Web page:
The renowned political theorist and author of The End of History and the Last Man argues that the current rise of ultra-right nationalism that is sweeping the globe has its roots in frustration over a lack of universal or national identity in the face of the rise of narrower forms of recognition based on nation, religion, sect, race, ethnicity, and gender.
Yes, the world has gotten better for hundreds of millions. But Fukuyama reminds us that across much of the West, people have suffered dislocation and elites have captured the fruits ... Unlike many avuncular critics of identity politics, Fukuyama is sympathetic to the good such politics does—above all, making the privileged aware of their effect on marginalized groups ... Fukuyama does have his criticisms, however ... Fukuyama worries that the 'woke' the left gets on identity issues, the weaker it gets on offering a critique of capitalism ... A low-key shortcoming of Fukuyama’s book is that...it is a book about books about books. On the one hand, theorists gotta theorize. On the other, with an issue so fraught and a world so full of rage, [the] author could have made good use of a rental car and the Voice Memos app ... [the book] lack[ed] the earth and funk and complexity of dreaming, hurting human beings.
The demand for recognition, Fukuyama says, is the 'master concept' that explains all the contemporary dissatisfactions with the global liberal order ... Fukuyama covers all of this in less than two hundred pages. How does he do it? Not well ... A lot comes from the astonishingly blasé assumption...that Western thought is universal thought ... He also thinks that people on the left have become obsessed with cultural and identitarian politics, and have abandoned social policy. But he has surprisingly few policy suggestions himself. He has no interest in the solution that liberals typically adopt to accommodate diversity: pluralism and multiculturalism ... It’s unfortunate that Fukuyama has hung his authorial hat on meta-historical claims.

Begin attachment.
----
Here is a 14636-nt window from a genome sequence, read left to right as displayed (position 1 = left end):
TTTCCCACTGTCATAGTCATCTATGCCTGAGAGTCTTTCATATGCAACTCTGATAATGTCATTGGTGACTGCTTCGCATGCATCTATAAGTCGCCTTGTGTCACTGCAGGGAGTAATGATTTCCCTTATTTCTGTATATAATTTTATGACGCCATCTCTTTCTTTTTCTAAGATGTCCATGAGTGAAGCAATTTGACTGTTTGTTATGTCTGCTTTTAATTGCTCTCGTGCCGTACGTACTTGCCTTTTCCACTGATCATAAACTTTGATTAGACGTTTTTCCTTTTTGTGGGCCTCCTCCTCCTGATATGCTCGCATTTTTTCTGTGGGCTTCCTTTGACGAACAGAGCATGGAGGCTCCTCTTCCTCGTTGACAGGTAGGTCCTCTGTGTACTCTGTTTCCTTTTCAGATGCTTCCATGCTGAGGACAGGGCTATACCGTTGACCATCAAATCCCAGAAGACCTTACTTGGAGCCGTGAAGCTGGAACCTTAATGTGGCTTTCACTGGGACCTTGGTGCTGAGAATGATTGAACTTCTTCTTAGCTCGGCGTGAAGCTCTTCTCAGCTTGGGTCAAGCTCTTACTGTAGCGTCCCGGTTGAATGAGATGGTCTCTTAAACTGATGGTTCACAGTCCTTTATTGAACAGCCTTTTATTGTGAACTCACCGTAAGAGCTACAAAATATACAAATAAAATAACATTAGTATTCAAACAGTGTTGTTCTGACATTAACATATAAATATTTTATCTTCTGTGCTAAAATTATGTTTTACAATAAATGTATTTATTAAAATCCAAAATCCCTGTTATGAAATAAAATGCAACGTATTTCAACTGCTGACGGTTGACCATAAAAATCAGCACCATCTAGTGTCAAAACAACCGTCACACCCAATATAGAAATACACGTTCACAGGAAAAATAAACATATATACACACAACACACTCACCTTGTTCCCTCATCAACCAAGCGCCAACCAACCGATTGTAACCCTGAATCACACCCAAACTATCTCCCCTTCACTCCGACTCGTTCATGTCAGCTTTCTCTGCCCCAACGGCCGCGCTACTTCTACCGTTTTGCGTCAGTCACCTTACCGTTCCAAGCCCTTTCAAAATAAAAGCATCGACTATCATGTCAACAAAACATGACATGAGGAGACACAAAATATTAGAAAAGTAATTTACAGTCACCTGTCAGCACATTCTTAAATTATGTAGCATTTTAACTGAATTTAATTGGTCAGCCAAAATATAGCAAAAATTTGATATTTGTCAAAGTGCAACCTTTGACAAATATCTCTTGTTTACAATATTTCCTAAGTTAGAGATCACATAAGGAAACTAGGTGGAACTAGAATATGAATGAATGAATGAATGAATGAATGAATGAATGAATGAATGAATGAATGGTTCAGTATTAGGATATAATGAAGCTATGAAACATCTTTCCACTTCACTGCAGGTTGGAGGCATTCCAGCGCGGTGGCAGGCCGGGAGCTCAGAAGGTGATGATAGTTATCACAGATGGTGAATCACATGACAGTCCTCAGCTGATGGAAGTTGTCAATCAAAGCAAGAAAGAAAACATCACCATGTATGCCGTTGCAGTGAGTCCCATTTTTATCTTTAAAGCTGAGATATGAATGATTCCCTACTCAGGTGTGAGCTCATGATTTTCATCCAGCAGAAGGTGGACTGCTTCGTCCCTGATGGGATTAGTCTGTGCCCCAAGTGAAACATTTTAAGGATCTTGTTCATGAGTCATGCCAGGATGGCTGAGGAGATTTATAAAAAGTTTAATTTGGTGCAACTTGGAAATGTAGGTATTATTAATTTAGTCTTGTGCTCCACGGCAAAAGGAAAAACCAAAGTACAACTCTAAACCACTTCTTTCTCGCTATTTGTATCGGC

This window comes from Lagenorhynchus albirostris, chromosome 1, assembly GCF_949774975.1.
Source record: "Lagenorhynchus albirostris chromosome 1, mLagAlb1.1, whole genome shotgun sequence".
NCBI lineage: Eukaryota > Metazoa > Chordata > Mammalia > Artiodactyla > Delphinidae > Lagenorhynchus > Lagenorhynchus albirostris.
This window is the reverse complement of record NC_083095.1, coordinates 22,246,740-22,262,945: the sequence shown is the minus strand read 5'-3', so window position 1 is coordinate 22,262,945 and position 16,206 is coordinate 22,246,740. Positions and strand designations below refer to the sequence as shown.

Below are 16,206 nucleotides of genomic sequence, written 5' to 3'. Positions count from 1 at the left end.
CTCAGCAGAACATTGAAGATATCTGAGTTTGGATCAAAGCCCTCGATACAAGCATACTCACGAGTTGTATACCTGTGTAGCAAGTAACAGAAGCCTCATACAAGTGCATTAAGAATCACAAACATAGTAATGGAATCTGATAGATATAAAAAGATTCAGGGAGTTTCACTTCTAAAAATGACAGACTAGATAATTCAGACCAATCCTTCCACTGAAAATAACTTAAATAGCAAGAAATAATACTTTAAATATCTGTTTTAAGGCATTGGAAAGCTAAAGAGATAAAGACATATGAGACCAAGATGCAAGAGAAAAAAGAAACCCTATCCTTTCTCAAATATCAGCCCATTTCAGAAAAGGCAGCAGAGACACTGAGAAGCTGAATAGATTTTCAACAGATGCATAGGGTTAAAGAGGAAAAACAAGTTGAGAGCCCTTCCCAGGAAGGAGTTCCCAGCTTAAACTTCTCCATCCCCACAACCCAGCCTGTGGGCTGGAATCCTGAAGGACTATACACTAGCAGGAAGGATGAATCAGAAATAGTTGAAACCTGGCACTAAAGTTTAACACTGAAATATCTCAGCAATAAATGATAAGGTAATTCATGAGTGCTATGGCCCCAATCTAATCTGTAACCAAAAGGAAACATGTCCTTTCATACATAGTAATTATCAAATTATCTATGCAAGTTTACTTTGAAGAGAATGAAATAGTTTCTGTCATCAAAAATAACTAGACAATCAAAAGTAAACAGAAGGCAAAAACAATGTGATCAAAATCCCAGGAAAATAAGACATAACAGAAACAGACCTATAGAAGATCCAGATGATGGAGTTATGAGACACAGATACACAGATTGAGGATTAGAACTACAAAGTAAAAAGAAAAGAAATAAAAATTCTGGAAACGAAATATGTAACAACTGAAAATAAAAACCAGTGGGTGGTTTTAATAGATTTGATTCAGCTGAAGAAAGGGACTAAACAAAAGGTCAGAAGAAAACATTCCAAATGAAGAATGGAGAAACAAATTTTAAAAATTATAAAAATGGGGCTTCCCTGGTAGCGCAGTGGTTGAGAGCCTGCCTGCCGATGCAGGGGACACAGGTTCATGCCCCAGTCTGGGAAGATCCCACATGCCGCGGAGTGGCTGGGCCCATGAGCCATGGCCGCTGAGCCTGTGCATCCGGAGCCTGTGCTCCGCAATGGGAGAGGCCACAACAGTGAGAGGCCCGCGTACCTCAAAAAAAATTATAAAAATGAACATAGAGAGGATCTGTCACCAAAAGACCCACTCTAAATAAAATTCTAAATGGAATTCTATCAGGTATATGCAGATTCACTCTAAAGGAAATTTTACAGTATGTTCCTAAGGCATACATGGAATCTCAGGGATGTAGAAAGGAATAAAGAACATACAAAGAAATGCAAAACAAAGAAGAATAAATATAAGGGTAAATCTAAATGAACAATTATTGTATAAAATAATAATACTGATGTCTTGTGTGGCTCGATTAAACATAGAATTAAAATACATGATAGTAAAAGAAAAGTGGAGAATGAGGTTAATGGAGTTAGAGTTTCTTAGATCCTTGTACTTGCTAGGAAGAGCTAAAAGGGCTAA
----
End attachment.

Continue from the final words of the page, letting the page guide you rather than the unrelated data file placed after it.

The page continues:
Identity is Fukuyama’s attempt to grant noneconomic politics a history and a future. Yet, in doing so, he falls prey to the same error that he charges identity politics with committing. His origin tale, based in thymos, for what he views as noneconomic politics leads him to continually misconstrue the element of economics, which is as crucial to thymotic 'struggles for recognition' as thymos itself is crucial to human nature ... In fact there is no example cited by Identity as a potent manifestation of identity politics that is not strongly linked to economics—even the activists mobilizing around injured dignity at elite universities can be properly seen as trying to get their money’s worth ... It is a testament to Fukuyama’s intelligence and the depth of his commitment to democracy that, despite beginning from the incoherent, crumbling premises of centrist punditry, the political program that emerges from his recent publications can only be described as a concerted push for socioeconomic justice.